Jothy Rosenberg is not a celebrity but an Everyman, which gives his wrenching story of astonishing grit its inspirational power. After being told when he was 19 that he had no chance of surviving the cancer that had already cost him one leg and one lung, Jothy made a decision. He would ski until he died. Instead he became one of the first beneficiaries of then-primitive chemotherapy, a champion one-legged, one-lunged skier, swimmer and cyclist, and an early model of how to triumph over cancer and disability. For anyone trying to turn a cancer diagnosis, major disability, or even a major life challenge into a character-building experience, this well-written book is indispensable.
-- Jonathan Alter, Newsweek columnist, cancer survivor
The PMC coined the term Living Proof some 15 years ago. Nobody epitomizes that phrase, or our mission, better than Jothy Rosenberg. The challenges he has faced in his life have been hurdles, not walls, to leading a fulfilling life. In a world overflowing with hype and artifice, Jothy’s journey and triumph is real and inspirational. He is a true role model.
-- Billy Starr, Founder/Executive Director, Pan-Mass Challenge bike-a-thon
Anything is possible-and Jothy's courageous journey proves that. In his book, you find the inspiration to take the first steps yourself towards a life of greater happiness and wellbeing.
--Uta Pippig, legendary marathoner and president of Take The Magic Step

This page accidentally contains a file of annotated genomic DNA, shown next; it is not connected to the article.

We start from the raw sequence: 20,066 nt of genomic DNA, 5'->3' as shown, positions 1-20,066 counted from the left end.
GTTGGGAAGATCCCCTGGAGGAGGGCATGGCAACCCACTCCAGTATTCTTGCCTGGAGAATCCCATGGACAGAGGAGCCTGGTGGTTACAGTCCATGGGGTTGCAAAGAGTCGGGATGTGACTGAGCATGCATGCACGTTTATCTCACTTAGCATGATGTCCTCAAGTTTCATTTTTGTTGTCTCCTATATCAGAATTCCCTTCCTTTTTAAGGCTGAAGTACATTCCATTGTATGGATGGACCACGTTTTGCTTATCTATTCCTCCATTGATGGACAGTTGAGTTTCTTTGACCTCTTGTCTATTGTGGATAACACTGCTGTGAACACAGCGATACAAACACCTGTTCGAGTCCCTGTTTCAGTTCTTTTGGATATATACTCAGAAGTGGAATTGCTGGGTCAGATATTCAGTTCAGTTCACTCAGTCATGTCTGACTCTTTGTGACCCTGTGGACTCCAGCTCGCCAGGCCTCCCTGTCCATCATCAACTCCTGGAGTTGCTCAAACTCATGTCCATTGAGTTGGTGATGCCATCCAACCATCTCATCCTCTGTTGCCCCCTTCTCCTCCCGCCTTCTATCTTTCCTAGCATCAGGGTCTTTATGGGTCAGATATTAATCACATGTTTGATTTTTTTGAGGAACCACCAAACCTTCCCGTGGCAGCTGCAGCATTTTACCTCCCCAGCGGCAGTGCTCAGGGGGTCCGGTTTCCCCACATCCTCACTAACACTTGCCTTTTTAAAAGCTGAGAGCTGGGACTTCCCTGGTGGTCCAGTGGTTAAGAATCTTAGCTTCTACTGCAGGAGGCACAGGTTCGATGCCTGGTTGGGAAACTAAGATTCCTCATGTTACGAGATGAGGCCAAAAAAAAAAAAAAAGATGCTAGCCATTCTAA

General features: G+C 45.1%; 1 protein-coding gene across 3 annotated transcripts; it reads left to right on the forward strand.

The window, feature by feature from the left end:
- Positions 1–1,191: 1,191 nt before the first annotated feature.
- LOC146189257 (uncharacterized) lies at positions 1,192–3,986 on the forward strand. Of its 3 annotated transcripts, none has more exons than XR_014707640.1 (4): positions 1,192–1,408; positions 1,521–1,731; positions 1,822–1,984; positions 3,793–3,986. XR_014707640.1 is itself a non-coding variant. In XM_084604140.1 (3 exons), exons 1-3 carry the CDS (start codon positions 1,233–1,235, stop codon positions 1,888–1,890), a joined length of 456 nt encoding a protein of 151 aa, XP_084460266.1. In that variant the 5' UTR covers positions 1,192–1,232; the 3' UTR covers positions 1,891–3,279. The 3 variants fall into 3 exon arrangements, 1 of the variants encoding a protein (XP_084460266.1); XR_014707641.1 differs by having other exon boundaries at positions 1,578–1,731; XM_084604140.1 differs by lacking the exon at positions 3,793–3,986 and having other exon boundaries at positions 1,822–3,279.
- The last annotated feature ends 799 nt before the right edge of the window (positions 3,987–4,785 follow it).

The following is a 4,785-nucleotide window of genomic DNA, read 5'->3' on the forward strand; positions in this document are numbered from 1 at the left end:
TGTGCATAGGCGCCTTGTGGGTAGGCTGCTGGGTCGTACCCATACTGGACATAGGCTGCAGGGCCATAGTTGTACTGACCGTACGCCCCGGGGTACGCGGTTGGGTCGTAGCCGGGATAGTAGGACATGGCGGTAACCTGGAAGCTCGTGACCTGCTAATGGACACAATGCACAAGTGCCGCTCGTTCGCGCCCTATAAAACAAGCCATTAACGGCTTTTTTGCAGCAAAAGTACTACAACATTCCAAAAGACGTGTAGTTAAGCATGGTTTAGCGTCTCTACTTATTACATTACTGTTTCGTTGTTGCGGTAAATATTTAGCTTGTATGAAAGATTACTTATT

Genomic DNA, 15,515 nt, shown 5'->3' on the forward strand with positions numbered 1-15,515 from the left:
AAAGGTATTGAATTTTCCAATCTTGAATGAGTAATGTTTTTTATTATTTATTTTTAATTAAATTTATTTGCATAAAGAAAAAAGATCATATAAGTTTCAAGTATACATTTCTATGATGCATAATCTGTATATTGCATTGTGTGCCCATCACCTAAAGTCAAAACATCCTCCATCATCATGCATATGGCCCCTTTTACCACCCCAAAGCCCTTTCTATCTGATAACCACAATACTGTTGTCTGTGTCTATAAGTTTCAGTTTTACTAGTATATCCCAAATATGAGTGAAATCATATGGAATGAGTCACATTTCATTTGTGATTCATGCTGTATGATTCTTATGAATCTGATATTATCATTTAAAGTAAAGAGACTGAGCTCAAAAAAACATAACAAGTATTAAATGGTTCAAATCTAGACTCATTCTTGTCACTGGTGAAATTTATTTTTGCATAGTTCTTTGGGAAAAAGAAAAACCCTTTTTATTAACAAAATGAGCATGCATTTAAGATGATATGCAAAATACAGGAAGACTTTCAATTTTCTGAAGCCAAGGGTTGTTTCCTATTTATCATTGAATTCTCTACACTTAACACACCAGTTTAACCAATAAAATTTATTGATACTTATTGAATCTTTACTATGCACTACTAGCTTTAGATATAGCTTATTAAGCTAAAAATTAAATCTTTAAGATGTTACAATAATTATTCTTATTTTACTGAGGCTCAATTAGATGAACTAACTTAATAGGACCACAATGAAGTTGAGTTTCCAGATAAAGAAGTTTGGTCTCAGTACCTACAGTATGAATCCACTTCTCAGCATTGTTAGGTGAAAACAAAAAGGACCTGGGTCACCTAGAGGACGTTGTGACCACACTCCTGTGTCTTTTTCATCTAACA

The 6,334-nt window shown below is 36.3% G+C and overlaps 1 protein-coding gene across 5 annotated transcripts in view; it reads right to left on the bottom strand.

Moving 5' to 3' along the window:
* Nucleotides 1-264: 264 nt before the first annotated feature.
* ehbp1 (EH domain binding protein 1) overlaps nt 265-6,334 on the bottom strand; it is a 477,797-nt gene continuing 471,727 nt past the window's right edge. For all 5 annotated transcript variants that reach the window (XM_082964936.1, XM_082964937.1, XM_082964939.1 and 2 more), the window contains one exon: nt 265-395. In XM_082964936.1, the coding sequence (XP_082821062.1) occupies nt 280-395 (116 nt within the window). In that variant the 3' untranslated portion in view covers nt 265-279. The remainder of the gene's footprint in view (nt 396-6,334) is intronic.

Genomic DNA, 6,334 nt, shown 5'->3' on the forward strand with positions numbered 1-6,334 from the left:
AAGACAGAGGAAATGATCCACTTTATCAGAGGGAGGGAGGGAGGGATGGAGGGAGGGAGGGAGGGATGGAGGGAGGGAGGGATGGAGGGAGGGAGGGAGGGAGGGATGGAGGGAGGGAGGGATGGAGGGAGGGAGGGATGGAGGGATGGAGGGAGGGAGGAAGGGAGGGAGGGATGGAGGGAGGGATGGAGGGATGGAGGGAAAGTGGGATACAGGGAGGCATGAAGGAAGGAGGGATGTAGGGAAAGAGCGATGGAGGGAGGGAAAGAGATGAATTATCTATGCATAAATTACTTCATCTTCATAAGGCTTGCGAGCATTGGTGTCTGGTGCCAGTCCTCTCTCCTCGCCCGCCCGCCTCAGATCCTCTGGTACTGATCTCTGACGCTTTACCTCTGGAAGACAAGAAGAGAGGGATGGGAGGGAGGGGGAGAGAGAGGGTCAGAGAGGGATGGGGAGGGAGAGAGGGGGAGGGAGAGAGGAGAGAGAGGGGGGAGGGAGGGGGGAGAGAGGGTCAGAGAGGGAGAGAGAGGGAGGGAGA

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Two words have the power to change a person’s outlook: good . . . considering. Jothy Rosenberg has heard this his whole life, starting at age sixteen when bone cancer led to the amputation of his right leg. Three years later, when cancer forced the removal of a lung and acted like a death sentence, this epithet continued. Rosenberg grew tired of only being “good considering” his disability. In the decades since, he has used athletics to overcome this social stigma. He turned his disability into a superability, often performing in challenging open water swims, cancer-fundraising bike rides, and treacherous skiing adventures better than “two-leggers.” And in the business world, when working in a reliable position failed to quench his need for risk taking, he plunged into entrepreneurship, launching several high-tech startup companies.
In Who Says I Can’t, Rosenberg teaches by example how everyone can overcome life’s obstacles. He shows that when the world says you can’t, courage and determination prove you can be more than “good considering.” You can be good . . . period. Not only that, you can use that positive attitude to inspire and stomp out stereotypes one leg at a time.